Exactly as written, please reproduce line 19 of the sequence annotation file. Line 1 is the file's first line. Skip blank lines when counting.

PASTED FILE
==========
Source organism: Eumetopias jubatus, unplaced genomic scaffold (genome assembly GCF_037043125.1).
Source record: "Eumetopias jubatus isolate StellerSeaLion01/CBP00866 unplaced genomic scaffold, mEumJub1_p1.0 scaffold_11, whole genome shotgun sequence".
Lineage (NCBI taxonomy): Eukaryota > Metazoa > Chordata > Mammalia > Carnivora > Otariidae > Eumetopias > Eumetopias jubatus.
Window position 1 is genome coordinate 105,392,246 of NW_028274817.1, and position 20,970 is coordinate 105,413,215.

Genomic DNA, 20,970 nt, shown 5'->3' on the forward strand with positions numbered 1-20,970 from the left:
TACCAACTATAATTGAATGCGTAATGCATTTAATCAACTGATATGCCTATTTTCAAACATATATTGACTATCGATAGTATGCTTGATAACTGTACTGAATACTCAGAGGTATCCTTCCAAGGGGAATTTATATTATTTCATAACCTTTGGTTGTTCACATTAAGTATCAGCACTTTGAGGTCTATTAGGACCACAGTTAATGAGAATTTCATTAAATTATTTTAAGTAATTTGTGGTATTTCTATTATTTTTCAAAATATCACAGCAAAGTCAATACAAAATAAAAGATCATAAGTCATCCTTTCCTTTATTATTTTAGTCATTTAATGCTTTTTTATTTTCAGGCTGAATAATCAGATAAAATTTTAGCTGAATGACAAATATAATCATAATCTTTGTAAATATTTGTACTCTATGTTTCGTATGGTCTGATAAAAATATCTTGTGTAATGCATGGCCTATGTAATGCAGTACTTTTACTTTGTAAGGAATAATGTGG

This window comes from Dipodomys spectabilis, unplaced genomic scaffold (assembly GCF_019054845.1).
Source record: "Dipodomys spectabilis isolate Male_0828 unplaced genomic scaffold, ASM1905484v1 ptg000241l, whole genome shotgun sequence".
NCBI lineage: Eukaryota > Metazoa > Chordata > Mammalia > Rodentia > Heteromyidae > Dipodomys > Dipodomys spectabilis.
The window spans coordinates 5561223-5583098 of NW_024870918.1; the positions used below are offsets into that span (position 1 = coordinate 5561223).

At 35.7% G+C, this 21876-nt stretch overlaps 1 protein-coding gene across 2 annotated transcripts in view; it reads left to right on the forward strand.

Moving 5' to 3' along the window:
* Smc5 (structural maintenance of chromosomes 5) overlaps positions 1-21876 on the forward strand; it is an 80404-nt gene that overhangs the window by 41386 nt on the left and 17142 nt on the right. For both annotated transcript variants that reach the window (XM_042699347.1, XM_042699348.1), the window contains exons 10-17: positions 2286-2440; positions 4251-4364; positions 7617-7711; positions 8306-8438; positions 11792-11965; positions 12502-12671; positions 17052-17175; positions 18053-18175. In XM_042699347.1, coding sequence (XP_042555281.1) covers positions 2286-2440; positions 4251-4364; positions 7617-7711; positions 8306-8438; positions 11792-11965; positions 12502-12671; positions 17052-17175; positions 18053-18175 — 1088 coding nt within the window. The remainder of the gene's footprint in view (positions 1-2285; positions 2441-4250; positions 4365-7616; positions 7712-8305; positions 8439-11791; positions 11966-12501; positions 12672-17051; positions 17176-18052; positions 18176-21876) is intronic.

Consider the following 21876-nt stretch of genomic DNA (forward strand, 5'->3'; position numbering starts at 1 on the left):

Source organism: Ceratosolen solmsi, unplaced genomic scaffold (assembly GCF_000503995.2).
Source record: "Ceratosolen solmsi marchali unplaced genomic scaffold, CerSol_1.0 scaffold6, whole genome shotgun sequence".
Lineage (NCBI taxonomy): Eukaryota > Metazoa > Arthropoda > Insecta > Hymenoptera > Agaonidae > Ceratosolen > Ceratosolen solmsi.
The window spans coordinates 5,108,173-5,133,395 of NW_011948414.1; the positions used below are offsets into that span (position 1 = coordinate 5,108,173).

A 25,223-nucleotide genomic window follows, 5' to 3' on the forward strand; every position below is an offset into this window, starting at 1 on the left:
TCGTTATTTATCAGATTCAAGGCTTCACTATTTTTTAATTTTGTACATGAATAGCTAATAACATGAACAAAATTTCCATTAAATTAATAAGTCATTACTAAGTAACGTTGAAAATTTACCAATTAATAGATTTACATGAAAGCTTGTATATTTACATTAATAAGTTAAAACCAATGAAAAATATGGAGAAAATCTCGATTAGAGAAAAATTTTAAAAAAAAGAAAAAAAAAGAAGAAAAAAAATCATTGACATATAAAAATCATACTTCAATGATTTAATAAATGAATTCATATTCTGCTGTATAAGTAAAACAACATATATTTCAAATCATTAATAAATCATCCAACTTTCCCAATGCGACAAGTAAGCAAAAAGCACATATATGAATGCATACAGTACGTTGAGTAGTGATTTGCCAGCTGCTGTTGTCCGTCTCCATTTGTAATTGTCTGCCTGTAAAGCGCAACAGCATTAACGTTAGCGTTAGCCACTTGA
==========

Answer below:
A 25,223-nucleotide genomic window follows, 5' to 3' on the forward strand; every position below is an offset into this window, starting at 1 on the left: